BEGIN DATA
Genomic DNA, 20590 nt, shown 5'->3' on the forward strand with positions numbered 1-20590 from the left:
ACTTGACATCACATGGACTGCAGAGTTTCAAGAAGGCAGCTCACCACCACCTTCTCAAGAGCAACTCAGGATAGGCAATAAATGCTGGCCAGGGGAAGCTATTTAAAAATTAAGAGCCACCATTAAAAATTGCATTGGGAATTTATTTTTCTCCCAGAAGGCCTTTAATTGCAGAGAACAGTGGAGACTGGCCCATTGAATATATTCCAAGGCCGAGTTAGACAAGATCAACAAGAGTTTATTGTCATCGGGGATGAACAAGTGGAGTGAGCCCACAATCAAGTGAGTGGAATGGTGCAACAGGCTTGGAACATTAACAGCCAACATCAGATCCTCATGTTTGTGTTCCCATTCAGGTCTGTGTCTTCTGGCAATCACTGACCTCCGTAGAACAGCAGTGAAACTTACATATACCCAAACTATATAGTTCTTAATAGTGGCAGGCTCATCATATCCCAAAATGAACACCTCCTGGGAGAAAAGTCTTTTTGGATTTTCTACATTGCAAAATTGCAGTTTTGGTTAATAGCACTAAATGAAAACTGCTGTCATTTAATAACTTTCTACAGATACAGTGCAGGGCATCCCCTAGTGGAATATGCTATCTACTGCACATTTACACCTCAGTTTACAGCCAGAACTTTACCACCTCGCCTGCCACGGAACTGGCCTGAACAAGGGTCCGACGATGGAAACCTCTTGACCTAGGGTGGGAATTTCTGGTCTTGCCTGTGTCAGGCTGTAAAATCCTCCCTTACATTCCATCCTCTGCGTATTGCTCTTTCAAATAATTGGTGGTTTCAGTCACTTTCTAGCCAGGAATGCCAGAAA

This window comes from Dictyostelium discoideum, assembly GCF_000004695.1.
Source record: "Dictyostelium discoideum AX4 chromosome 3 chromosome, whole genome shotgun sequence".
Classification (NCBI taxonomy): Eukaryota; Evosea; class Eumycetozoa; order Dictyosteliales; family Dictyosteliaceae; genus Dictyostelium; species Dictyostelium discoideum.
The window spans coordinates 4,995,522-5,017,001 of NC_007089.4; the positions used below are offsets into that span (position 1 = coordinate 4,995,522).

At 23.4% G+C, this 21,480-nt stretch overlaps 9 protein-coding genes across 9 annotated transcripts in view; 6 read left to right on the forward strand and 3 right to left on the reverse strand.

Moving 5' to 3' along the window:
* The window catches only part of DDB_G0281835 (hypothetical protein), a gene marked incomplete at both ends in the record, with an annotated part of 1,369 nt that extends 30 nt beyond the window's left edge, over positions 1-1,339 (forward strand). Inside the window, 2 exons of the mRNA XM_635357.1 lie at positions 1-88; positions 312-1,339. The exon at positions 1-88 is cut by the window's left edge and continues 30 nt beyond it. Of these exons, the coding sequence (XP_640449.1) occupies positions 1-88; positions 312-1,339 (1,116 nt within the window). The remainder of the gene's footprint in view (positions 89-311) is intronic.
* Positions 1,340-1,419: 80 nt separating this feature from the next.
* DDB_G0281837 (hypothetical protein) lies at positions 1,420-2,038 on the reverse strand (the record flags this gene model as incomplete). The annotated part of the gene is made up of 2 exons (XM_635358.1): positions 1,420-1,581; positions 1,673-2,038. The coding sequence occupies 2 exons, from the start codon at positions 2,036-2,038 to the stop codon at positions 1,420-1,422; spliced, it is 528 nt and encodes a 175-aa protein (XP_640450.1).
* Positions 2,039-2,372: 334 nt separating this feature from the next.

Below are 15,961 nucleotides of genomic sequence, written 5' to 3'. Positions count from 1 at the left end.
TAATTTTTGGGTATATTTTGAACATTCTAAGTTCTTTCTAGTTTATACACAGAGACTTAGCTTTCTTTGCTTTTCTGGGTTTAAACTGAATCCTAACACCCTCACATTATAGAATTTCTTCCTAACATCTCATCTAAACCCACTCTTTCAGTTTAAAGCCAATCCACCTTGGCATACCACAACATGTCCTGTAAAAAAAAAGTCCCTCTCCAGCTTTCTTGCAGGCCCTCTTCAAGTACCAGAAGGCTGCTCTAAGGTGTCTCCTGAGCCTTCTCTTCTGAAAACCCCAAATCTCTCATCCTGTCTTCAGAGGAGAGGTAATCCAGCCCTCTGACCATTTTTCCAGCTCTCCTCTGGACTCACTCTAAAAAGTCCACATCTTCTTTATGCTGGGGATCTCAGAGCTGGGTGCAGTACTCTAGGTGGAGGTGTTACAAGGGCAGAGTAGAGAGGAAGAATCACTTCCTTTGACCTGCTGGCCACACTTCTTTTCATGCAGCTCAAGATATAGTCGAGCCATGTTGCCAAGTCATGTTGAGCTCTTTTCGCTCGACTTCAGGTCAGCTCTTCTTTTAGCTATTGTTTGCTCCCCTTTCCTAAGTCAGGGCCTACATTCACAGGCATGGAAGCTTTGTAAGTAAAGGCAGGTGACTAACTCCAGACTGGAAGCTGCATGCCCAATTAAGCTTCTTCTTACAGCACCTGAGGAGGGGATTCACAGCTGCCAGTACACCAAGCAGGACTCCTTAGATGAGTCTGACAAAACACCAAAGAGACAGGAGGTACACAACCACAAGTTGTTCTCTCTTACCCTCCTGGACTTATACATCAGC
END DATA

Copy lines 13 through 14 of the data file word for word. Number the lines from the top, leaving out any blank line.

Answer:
Below are 15,961 nucleotides of genomic sequence, written 5' to 3'. Positions count from 1 at the left end.
TAATTTTTGGGTATATTTTGAACATTCTAAGTTCTTTCTAGTTTATACACAGAGACTTAGCTTTCTTTGCTTTTCTGGGTTTAAACTGAATCCTAACACCCTCACATTATAGAATTTCTTCCTAACATCTCATCTAAACCCACTCTTTCAGTTTAAAGCCAATCCACCTTGGCATACCACAACATGTCCTGTAAAAAAAAAGTCCCTCTCCAGCTTTCTTGCAGGCCCTCTTCAAGTACCAGAAGGCTGCTCTAAGGTGTCTCCTGAGCCTTCTCTTCTGAAAACCCCAAATCTCTCATCCTGTCTTCAGAGGAGAGGTAATCCAGCCCTCTGACCATTTTTCCAGCTCTCCTCTGGACTCACTCTAAAAAGTCCACATCTTCTTTATGCTGGGGATCTCAGAGCTGGGTGCAGTACTCTAGGTGGAGGTGTTACAAGGGCAGAGTAGAGAGGAAGAATCACTTCCTTTGACCTGCTGGCCACACTTCTTTTCATGCAGCTCAAGATATAGTCGAGCCATGTTGCCAAGTCATGTTGAGCTCTTTTCGCTCGACTTCAGGTCAGCTCTTCTTTTAGCTATTGTTTGCTCCCCTTTCCTAAGTCAGGGCCTACATTCACAGGCATGGAAGCTTTGTAAGTAAAGGCAGGTGACTAACTCCAGACTGGAAGCTGCATGCCCAATTAAGCTTCTTCTTACAGCACCTGAGGAGGGGATTCACAGCTGCCAGTACACCAAGCAGGACTCCTTAGATGAGTCTGACAAAACACCAAAGAGACAGGAGGTACACAACCACAAGTTGTTCTCTCTTACCCTCCTGGACTTATACATCAGC